Last Wednesday CAAF granted review in this Army case:

No. 19-0382/AR. U.S. v. Gerald R. Carter, Jr. CCA 20160770. On consideration of the petition for grant of review of the decision of the United States Army Court of Criminal Appeals, it is ordered that said petition is granted on the following assigned issue:

I. WHETHER TRIAL DEFENSE COUNSEL WERE INEFFECTIVE FOR FAILING TO INTRODUCE EXCULPATORY EVIDENCE IN THEIR POSSESSION.

II. WHETHER THE MILITARY JUDGE ABUSED HIS DISCRETION BY FAILING TO ORDER A MISTRIAL FOR THE CHARGES AND SPECIFICATIONS.

And the following personally asserted issue:

III. WHETHER THE MILITARY JUDGE COMMITTED PLAIN ERROR BY ADMITTING EVIDENCE OF HISTORICAL CELL-SITE LOCATION INFORMATION. See CARPENTER v. UNITED STATES, 138 S. Ct. 2206 (2018).

Briefs will be filed under Rule 25.

The CCA’s opinion is available here.

The IAC issue is based on evidence that the appellant’s brother – not the appellant – committed the charged offenses, and the fact that the appellant’s military defense counsel did not introduce that evidence at trial. The mistrial issue (while not discussed in the CCA’s opinion) involves an intentional discovery violation by the prosecution that was exposed during the trial. The judicial error issue is the Grostefon issue related to the admission of cell-site information.

Disclosure: I represented the appellant in my personal capacity during review of his case by the Army CCA.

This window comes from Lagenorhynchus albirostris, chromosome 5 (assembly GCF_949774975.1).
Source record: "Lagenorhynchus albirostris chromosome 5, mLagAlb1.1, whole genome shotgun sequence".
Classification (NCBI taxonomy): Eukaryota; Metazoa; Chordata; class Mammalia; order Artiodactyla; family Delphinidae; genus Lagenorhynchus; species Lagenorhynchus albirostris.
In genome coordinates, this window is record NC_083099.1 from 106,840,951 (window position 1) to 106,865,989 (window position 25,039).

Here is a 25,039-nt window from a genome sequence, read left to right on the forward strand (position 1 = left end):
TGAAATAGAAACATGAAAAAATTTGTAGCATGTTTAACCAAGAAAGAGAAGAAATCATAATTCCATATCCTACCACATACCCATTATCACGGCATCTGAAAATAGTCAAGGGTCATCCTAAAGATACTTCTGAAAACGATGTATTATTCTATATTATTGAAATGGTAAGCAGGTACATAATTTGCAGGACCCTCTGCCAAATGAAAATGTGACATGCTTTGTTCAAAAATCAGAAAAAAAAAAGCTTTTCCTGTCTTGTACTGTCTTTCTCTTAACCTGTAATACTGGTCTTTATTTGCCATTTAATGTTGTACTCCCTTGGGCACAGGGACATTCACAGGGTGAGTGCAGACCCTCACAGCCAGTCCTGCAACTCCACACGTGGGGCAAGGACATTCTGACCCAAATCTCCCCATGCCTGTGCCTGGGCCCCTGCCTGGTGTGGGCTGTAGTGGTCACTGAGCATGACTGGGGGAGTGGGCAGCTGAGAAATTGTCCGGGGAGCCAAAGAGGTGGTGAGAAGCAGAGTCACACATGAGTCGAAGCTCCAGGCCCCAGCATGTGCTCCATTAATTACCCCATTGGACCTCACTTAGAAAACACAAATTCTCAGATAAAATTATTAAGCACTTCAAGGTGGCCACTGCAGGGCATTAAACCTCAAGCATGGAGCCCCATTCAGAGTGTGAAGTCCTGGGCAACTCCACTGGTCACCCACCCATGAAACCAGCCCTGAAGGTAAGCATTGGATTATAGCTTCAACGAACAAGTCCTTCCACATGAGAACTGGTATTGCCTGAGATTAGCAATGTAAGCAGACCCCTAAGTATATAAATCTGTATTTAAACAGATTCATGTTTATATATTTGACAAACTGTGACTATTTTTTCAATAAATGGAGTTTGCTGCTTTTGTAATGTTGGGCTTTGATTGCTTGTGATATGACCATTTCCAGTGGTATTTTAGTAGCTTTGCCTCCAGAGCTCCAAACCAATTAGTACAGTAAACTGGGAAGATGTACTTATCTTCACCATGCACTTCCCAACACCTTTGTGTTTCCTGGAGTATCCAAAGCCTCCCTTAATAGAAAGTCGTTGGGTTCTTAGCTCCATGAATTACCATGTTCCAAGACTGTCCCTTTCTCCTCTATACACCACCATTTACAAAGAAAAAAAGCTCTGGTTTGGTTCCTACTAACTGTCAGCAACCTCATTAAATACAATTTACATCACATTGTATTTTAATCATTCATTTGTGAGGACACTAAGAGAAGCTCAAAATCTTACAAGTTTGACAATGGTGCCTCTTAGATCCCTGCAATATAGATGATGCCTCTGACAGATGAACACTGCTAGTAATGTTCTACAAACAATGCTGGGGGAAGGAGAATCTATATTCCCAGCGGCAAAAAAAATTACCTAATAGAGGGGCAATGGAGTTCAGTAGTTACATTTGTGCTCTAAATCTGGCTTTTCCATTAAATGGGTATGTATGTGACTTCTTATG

2 Responses to “CAAF grants review in Army case with issues of IAC, prosecutorial misconduct, and error by the military judge”

  1. Fisch says:

    Gerard’s Article 32 testimony strained the bounds of credulity to begin with, but we understand that defense counsel may ethically accept improbable—though nevertheless possible—explanations at face- value
     

    I’d like to know ACCA’s position on whether an SVP doing this is ethically acceptable regarding their witnesses.  Because I’ve seen a few cases where the Government’s witnesses testimony strained the bounds of credulity and the Government was clearly accepting improbable explanations at face value.

  2. Vulture says:

    A few weeks ago Stewie and I had a discussion about the statistical significance of repeated mentions of SHARP in a Supreme Court Petition.  Here.  The bookend figures where .41 and 2.5 percent.
    This opinion has 38 mentions of the name Gerard in a roughly 3600 words.  A little over one percent.
     
    Gerard is quite possibly a fictitious individual.
     
    The high righteous have chosen their vehicle.  If SHARP is as much of a fiction as Gerard was, it’s quite possible that the continued repetition of certain words and phrases is all that the courts are doing.

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